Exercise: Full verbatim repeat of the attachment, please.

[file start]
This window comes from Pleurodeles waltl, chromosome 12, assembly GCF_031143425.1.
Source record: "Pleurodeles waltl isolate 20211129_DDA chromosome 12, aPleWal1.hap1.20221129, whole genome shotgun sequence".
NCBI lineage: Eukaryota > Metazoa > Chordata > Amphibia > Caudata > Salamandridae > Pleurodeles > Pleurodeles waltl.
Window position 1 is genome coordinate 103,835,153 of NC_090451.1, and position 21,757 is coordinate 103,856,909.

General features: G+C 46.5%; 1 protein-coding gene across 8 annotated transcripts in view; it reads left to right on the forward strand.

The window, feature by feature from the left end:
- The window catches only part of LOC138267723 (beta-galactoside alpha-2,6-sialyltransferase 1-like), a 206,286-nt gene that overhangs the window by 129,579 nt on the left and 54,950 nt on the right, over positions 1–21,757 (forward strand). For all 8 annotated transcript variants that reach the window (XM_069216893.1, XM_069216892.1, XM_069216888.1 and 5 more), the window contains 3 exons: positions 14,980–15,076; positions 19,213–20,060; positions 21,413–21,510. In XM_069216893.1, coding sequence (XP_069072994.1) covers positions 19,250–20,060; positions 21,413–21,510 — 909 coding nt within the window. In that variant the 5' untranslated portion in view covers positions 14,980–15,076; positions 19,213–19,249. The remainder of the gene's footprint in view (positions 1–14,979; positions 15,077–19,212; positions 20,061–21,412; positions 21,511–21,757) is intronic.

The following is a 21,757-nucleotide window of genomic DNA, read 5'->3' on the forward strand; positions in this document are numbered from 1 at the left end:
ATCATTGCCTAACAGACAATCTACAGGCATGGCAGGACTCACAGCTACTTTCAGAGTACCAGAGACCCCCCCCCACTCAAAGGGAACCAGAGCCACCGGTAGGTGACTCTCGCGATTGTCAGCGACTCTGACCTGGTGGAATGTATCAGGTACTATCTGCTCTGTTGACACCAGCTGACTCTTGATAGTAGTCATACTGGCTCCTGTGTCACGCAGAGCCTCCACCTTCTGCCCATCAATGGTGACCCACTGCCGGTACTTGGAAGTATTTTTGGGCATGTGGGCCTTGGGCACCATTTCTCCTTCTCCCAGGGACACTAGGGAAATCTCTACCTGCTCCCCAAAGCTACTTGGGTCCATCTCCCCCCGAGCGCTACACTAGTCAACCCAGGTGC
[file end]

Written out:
This window comes from Pleurodeles waltl, chromosome 12, assembly GCF_031143425.1.
Source record: "Pleurodeles waltl isolate 20211129_DDA chromosome 12, aPleWal1.hap1.20221129, whole genome shotgun sequence".
NCBI lineage: Eukaryota > Metazoa > Chordata > Amphibia > Caudata > Salamandridae > Pleurodeles > Pleurodeles waltl.
Window position 1 is genome coordinate 103,835,153 of NC_090451.1, and position 21,757 is coordinate 103,856,909.

General features: G+C 46.5%; 1 protein-coding gene across 8 annotated transcripts in view; it reads left to right on the forward strand.

The window, feature by feature from the left end:
- The window catches only part of LOC138267723 (beta-galactoside alpha-2,6-sialyltransferase 1-like), a 206,286-nt gene that overhangs the window by 129,579 nt on the left and 54,950 nt on the right, over positions 1–21,757 (forward strand). For all 8 annotated transcript variants that reach the window (XM_069216893.1, XM_069216892.1, XM_069216888.1 and 5 more), the window contains 3 exons: positions 14,980–15,076; positions 19,213–20,060; positions 21,413–21,510. In XM_069216893.1, coding sequence (XP_069072994.1) covers positions 19,250–20,060; positions 21,413–21,510 — 909 coding nt within the window. In that variant the 5' untranslated portion in view covers positions 14,980–15,076; positions 19,213–19,249. The remainder of the gene's footprint in view (positions 1–14,979; positions 15,077–19,212; positions 20,061–21,412; positions 21,511–21,757) is intronic.

The following is a 21,757-nucleotide window of genomic DNA, read 5'->3' on the forward strand; positions in this document are numbered from 1 at the left end:
ATCATTGCCTAACAGACAATCTACAGGCATGGCAGGACTCACAGCTACTTTCAGAGTACCAGAGACCCCCCCCCACTCAAAGGGAACCAGAGCCACCGGTAGGTGACTCTCGCGATTGTCAGCGACTCTGACCTGGTGGAATGTATCAGGTACTATCTGCTCTGTTGACACCAGCTGACTCTTGATAGTAGTCATACTGGCTCCTGTGTCACGCAGAGCCTCCACCTTCTGCCCATCAATGGTGACCCACTGCCGGTACTTGGAAGTATTTTTGGGCATGTGGGCCTTGGGCACCATTTCTCCTTCTCCCAGGGACACTAGGGAAATCTCTACCTGCTCCCCAAAGCTACTTGGGTCCATCTCCCCCCGAGCGCTACACTAGTCAACCCAGGTGC